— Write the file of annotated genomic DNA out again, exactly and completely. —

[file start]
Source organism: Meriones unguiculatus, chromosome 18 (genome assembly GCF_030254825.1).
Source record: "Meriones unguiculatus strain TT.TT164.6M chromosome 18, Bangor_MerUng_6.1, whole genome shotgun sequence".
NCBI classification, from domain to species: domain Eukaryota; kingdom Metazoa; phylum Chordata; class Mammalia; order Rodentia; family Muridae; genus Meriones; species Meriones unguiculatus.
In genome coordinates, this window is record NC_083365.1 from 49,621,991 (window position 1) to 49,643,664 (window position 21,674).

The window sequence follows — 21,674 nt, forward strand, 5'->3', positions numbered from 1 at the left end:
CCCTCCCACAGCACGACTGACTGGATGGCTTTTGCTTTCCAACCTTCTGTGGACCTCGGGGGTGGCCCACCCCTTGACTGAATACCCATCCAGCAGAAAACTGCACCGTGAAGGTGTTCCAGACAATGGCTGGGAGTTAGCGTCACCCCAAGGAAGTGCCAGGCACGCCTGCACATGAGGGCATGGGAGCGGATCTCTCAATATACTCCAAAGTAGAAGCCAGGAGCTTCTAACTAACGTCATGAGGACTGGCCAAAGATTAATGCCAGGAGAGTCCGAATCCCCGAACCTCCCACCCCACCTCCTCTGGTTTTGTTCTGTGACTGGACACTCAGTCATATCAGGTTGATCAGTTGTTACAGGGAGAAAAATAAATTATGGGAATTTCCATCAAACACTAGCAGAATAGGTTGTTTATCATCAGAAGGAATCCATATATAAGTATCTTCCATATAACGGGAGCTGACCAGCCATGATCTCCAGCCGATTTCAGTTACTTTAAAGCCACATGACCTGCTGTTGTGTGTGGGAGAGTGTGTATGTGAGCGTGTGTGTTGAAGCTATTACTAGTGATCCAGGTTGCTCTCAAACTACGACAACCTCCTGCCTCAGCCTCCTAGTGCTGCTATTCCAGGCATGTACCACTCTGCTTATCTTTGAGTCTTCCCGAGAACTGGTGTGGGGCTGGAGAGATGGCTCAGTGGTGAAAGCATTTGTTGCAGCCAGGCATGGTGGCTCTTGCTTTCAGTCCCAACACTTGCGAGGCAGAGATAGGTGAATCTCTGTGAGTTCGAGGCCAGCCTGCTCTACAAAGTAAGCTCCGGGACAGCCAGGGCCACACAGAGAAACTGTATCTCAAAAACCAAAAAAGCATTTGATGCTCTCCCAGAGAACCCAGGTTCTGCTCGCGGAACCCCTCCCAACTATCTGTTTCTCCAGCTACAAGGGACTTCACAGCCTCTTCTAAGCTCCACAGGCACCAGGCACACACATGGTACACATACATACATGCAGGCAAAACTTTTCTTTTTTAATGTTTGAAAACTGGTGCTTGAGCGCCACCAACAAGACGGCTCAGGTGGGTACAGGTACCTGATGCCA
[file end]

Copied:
Source organism: Meriones unguiculatus, chromosome 18 (genome assembly GCF_030254825.1).
Source record: "Meriones unguiculatus strain TT.TT164.6M chromosome 18, Bangor_MerUng_6.1, whole genome shotgun sequence".
NCBI classification, from domain to species: domain Eukaryota; kingdom Metazoa; phylum Chordata; class Mammalia; order Rodentia; family Muridae; genus Meriones; species Meriones unguiculatus.
In genome coordinates, this window is record NC_083365.1 from 49,621,991 (window position 1) to 49,643,664 (window position 21,674).

The window sequence follows — 21,674 nt, forward strand, 5'->3', positions numbered from 1 at the left end:
CCCTCCCACAGCACGACTGACTGGATGGCTTTTGCTTTCCAACCTTCTGTGGACCTCGGGGGTGGCCCACCCCTTGACTGAATACCCATCCAGCAGAAAACTGCACCGTGAAGGTGTTCCAGACAATGGCTGGGAGTTAGCGTCACCCCAAGGAAGTGCCAGGCACGCCTGCACATGAGGGCATGGGAGCGGATCTCTCAATATACTCCAAAGTAGAAGCCAGGAGCTTCTAACTAACGTCATGAGGACTGGCCAAAGATTAATGCCAGGAGAGTCCGAATCCCCGAACCTCCCACCCCACCTCCTCTGGTTTTGTTCTGTGACTGGACACTCAGTCATATCAGGTTGATCAGTTGTTACAGGGAGAAAAATAAATTATGGGAATTTCCATCAAACACTAGCAGAATAGGTTGTTTATCATCAGAAGGAATCCATATATAAGTATCTTCCATATAACGGGAGCTGACCAGCCATGATCTCCAGCCGATTTCAGTTACTTTAAAGCCACATGACCTGCTGTTGTGTGTGGGAGAGTGTGTATGTGAGCGTGTGTGTTGAAGCTATTACTAGTGATCCAGGTTGCTCTCAAACTACGACAACCTCCTGCCTCAGCCTCCTAGTGCTGCTATTCCAGGCATGTACCACTCTGCTTATCTTTGAGTCTTCCCGAGAACTGGTGTGGGGCTGGAGAGATGGCTCAGTGGTGAAAGCATTTGTTGCAGCCAGGCATGGTGGCTCTTGCTTTCAGTCCCAACACTTGCGAGGCAGAGATAGGTGAATCTCTGTGAGTTCGAGGCCAGCCTGCTCTACAAAGTAAGCTCCGGGACAGCCAGGGCCACACAGAGAAACTGTATCTCAAAAACCAAAAAAGCATTTGATGCTCTCCCAGAGAACCCAGGTTCTGCTCGCGGAACCCCTCCCAACTATCTGTTTCTCCAGCTACAAGGGACTTCACAGCCTCTTCTAAGCTCCACAGGCACCAGGCACACACATGGTACACATACATACATGCAGGCAAAACTTTTCTTTTTTAATGTTTGAAAACTGGTGCTTGAGCGCCACCAACAAGACGGCTCAGGTGGGTACAGGTACCTGATGCCA